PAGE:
A classic dilemma (or modernity's cruel joke): A student wants an internship. This person is smart and diligent and eager to enter working life. So what's keeping this model future employee from getting one? Money, naturally. The student, on the brink of insolvency, must work to eat, eat to live, and live so he can work again. The student's dedicated, sure, but not yet superhuman. Or as well-off as some of his other classmates, who surely will not hesitate to seize that coveted unpaid internship. He feels trapped between his current and future livelihood. Does the student have to choose between his career and his subsistence? Is it eat now or eat later?
Certain facts about the current job market for college graduates seem to hint at an answer.
• Higher chance of receiving a job offer with internship experience. Candidates with internship experience had a 42 percent likelihood of receiving an offer, compared to only 30 percent of students who had no internship experience.
• Graduates with internship experience tend to receive significantly higher starting salaries. Median starting salary of applicants in 2009:
• With internship experience on their resume: $41,580
• No internship experience: $34,601
· Most jobs are found through people you know. Some experts say 70%. In the most competitive markets, the number could even be higher than that. Internships can expand your professional and social network, especially those in your desired industry.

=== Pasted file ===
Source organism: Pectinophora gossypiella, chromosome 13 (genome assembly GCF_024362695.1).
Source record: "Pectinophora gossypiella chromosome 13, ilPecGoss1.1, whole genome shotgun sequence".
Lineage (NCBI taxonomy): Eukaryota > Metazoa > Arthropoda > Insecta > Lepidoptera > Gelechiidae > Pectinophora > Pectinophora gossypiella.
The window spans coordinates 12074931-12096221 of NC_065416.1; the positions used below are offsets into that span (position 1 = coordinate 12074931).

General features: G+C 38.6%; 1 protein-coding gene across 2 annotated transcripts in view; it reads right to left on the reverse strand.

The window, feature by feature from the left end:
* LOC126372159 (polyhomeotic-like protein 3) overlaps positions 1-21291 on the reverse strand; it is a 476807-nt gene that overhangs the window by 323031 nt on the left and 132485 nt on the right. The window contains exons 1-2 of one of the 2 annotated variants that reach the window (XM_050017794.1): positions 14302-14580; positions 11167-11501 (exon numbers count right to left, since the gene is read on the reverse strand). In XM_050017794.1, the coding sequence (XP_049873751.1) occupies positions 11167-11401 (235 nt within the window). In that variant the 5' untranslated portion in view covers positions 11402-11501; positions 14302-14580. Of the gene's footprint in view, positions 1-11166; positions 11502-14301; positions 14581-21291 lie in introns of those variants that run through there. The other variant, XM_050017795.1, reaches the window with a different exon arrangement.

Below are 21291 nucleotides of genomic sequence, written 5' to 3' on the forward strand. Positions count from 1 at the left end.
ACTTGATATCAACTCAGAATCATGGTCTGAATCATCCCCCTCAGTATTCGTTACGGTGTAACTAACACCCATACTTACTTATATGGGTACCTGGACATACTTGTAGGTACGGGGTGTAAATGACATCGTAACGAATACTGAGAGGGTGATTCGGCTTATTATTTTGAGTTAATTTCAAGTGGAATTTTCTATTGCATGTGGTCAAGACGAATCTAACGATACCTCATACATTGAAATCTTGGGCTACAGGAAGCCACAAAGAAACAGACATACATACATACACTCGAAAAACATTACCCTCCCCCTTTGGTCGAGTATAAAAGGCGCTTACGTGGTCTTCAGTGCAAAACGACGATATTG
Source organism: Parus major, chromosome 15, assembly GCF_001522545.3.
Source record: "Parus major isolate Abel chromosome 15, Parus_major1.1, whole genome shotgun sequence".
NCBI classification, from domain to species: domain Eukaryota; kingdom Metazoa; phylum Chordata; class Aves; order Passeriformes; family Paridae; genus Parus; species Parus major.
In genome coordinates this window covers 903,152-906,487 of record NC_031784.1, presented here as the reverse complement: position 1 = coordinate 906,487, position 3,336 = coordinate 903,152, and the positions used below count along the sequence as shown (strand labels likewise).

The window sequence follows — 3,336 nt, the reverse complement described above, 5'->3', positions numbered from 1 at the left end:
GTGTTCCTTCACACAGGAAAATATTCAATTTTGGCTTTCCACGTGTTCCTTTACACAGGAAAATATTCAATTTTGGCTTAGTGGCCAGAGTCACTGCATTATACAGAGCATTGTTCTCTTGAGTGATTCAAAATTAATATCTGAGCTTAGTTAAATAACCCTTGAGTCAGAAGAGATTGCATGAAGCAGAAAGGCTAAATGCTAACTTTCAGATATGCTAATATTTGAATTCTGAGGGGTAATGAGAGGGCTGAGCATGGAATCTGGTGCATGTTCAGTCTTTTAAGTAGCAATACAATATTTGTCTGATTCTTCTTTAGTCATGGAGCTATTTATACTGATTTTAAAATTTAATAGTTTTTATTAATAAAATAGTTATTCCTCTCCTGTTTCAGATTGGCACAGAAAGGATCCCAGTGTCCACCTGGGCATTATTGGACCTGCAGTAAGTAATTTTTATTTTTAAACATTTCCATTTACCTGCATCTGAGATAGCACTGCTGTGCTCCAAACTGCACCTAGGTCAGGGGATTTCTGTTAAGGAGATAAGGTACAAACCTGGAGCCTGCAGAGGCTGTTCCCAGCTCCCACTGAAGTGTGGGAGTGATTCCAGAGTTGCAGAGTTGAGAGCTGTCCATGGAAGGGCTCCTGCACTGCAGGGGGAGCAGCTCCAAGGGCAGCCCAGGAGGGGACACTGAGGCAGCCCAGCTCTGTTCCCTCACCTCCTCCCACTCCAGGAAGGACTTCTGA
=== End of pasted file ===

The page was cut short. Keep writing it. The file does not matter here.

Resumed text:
* first two statistics taken from the National Association of Colleges and Employers (NACE) 2010 Student Survey
It's very easy to see the work-or-intern question as an either-or situation, with the facts supporting the choice to take the internship. Either stop working and take an unpaid internship (and increase employability), or work now and graduate without potentially crippling debt (but reduced employability). Luckily, what we have here is a false dilemma, at least in most cases. Plenty of options exist, in fact, and often go unconsidered by the youthful and under-informed college student.
• Adjust your financial aid package. As tuition has risen, so has financial assistance. Speak to a financial aid officer about increasing your aid amount. There is no reason why you can't negotiate if your situation changes. Also, schools offer additional aid sometimes when students begin unpaid or low-pay internships.
• Find a paid internship. Due to tighter federal regulations on unpaid internships, many companies have been converting to paid internships. On the other hand, they have also been reducing the number of total openings.
• If you can't find a paid internship in your immediate field, look for paid work in a related field. Skills and expertise often overlap across industries and jobs. For instance, it might be a great idea for a journalism major to choose an internship that would increase his subject matter expertise. An aspiring science journalist, then, might find it more useful to find part-time work as a research assistant at his school, over a more traditional journalism internship.
• Consult HR or career services. If your dream internship is unpaid, you can still receive non-wage forms of assistance. For contractual reasons, it's tough for a company to switch an internship from paid to unpaid. But they can provide for travel expenses, housing sometimes, a variety of perks and often a small stipend. You can also apply for a stipend at your university's career services.
• Take the hit on student loans. You can always reduce your payments in the first few years if you have to. Though the market is getting better, finding a job—one in your desired field, no less—is no easy thing. The trade-off for graduating into debt is that you will have a much higher chance of getting a job you like, and at a higher salary.
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